Five-star guard Boogie Fland sets official to North Carolina, plans to take it slow on recruitment | Zagsblog
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Adam Zagoria covers basketball at all levels. He is the author of two books and an award-winning journalist whose articles have appeared in ESPN The Magazine, SLAM, Sheridan Hoops, Sports Illustrated, Basketball Times and in newspapers nationwide.
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Wednesday / May 22.
  • Five-star guard Boogie Fland sets official to North Carolina, plans to take it slow on recruitment

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    WHITE PLAINS, N.Y. –North Carolina head coach Hubert Davis and assistant Jeff Lebo were among the latest high-major coaches to watch Class of 2024 point guard Boogie Fland on Thursday — and the open gym trip paid off with an official visit date.

    The 6-foot-3 Fland, a five-star prospect ranked the No. 2 combo guard in the Class of 2024 by, will take an official to North Carolina the weekend of Sept. 30.

    “[Coach Davis] calls me every day, he does his share, just like everybody else in the NCAA that offered me,” Fland said Thursday at the New York Coaches Clinic at Stepinac which included Davis as a guest speaker. “They hit me up often.”

    Davis, who led the Tar Heels to the NCAA championship game in his first season as head coach, is known to be high on tough, physical, skilled players from the New York/New Jersey area. In recent years he’s landed (or helped land) Cole Anthony, now with the Orlando Magic, R.J. Davis, a key member of last year’s national runner-up team who also played at Stepinac, and Class of 2023 Roselle (NJ) Catholic guard Simeon Wilcher, whom Davis and Lebo also visited this week.

    “Playing with King Rice and Brian Reese and Derrick Phelps and guys that had a chip on their shoulder and an edge about them in terms of competitiveness, that’s what you want because you want guys that have been through the fire,” Davis said, speaking generally about New York and New Jersey players.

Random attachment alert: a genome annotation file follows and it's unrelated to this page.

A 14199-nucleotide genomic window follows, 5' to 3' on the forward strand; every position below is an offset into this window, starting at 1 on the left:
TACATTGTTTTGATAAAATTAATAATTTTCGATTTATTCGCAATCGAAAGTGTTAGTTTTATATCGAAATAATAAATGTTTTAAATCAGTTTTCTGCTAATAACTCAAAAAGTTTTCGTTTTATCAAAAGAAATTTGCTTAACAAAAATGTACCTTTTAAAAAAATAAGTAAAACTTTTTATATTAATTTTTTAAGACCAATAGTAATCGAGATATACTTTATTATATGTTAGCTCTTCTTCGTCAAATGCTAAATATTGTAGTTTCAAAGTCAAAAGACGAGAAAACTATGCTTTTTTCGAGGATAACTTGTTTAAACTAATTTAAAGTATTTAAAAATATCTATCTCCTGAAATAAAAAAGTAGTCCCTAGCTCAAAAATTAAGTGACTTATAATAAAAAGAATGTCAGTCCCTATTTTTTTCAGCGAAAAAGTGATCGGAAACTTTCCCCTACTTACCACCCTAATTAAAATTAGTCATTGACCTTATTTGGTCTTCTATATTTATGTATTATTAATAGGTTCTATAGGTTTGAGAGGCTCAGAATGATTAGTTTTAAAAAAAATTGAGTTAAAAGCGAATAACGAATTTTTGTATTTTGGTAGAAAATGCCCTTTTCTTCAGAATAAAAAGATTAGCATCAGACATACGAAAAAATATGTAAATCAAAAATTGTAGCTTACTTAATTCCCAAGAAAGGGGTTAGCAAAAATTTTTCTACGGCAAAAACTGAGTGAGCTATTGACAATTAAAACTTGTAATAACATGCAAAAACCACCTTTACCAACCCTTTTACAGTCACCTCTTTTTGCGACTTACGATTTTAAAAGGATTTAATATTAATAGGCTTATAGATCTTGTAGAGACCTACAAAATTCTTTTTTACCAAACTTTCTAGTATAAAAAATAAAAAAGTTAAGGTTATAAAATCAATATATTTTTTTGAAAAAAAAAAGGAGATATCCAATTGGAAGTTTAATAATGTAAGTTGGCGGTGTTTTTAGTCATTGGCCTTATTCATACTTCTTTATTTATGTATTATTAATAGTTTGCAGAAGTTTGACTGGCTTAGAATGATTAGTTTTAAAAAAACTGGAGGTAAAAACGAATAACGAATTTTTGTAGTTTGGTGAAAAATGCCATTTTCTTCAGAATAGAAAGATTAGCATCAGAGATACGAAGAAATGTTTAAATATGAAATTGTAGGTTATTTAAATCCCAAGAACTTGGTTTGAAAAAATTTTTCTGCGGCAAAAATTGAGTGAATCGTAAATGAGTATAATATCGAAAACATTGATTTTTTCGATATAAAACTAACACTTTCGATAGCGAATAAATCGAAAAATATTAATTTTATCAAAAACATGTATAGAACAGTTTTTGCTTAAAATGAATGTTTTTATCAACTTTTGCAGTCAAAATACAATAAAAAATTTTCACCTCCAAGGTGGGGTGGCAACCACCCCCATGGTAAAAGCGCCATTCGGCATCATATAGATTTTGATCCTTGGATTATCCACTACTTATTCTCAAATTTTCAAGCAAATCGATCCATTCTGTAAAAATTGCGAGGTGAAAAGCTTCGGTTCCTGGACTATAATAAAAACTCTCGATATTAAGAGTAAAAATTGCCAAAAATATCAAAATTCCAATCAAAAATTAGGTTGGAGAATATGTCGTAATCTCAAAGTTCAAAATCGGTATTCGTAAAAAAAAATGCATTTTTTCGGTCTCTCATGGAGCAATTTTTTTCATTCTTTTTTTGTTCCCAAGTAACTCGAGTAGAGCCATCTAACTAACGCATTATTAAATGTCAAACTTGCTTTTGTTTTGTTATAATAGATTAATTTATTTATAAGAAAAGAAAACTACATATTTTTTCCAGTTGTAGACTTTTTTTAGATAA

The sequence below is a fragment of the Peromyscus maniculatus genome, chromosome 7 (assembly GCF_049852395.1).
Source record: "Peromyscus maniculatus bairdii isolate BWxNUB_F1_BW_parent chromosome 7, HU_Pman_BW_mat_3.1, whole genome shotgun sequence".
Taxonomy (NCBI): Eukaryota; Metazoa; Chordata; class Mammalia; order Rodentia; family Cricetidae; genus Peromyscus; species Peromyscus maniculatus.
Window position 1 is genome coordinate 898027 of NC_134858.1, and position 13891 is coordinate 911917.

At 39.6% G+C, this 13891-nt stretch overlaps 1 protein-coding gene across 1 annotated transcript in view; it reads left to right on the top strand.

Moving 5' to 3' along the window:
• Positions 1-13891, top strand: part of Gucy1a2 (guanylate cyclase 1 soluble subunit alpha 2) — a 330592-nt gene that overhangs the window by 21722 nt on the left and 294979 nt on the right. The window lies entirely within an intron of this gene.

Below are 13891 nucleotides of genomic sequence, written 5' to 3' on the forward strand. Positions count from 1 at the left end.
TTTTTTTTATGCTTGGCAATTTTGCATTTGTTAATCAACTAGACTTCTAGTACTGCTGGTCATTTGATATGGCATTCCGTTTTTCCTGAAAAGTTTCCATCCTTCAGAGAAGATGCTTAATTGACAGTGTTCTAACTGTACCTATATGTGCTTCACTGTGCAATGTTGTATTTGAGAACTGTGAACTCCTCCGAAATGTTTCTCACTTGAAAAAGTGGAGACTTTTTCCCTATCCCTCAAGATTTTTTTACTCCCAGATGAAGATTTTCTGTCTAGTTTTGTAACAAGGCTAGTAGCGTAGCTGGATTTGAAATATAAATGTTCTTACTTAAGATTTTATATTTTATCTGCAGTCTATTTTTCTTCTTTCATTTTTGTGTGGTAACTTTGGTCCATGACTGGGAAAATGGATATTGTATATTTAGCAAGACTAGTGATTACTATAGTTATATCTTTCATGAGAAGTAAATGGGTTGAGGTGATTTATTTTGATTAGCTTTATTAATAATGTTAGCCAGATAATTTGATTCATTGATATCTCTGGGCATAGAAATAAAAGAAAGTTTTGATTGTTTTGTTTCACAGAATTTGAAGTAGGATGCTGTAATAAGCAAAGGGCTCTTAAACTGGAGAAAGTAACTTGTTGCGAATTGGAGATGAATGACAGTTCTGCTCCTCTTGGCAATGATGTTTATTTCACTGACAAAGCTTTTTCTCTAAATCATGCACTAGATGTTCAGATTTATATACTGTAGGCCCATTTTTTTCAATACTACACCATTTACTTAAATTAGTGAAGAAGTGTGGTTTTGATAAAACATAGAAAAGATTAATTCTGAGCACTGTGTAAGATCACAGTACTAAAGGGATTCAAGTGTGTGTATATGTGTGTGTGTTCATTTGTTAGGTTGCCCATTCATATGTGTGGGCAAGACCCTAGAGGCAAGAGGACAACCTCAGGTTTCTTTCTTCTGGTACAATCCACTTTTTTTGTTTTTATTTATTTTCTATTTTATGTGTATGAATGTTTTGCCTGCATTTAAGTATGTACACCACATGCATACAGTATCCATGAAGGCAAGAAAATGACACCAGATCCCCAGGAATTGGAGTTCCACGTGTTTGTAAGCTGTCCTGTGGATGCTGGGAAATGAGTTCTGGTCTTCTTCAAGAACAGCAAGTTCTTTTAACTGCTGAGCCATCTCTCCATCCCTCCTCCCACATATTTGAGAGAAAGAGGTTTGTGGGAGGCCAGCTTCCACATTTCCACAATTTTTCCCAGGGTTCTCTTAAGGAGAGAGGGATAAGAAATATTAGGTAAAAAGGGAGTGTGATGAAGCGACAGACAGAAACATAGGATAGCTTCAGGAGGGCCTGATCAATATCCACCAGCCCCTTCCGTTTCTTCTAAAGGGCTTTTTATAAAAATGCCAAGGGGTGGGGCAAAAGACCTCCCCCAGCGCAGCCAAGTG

“College basketball is hard, playing at North Carolina is hard, you’re going to get knocked down and you want guys that have a fight to be able to persevere and get back up and continue to compete and I haven’t met anybody from this area that doesn’t have that in their personality.”

    A slew of high-major coaches have been through Stepinac in recent days, including Oregon’s Dana Altman, UConn’s Dan Hurley, Villanova’s Kyle Neptune, and Seton Hall’s Shaheen Holloway.

    “It’s exciting seeing them on the sidelines, it just means I gotta play up to expectations,” Fland said. “It’s just excitement , I enjoy it.”

    Many of these same coaches have also been through Cardinal Hayes in The Bronx for Ian Jackson, the No. shooting guard in 2024 per 247.

    This summer Fland and Jackson teamed up to help the USA U17 team win the gold medal at the FIBA World Cup in Spain.

    “I had to bring it all summer, I had to bring it all year round and I felt it just helped me grow as a person,” Fland said.

    The Bronx native feels it makes a statement about the state of New York basketball that both he and Jackson were chosen for the U17 team.

    “I feel like it kept the dream alive that it’s not dead, we definitely got hoopers here,” he said. “But we don’t get the opportunities that me and Ian are getting right now, so I feel like me to get these opportunities opens the doors for New York City basketball players to come up and see what we’re doing. I feel it keeps the dreams alive for them.”

    He then played at Peach Jam with the PSA Cardinals 16U team.

    Now he’s back at Stepinac hosting coaches and planning visits.
    Still, he’s in no rush to make any commitment.

    “Yeah, next year most likely,” he said.

    (Photo by Brian Rothmuller | Icon Sportswire via Getty Images)

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    Adam Zagoria is a Basketball Insider who covers basketball at all levels. A contributor to The New York Times and SportsNet New York (SNY), he is also the author of two books and is an award-winning journalist and filmmaker. His articles have appeared in ESPN The Magazine, SLAM, Sheridan Hoops, Basketball Times and in newspapers nationwide. He also won an Emmy award for his work on the SNY mini-documentary on Syracuse guard Tyus Battle. A veteran Ultimate Frisbee player, he has competed in numerous National and World Championships and, perhaps more importantly, his teams won the Westchester Summer League (WSL) championships in 2011 and 2013. He lives in Manhattan with his wife and children.

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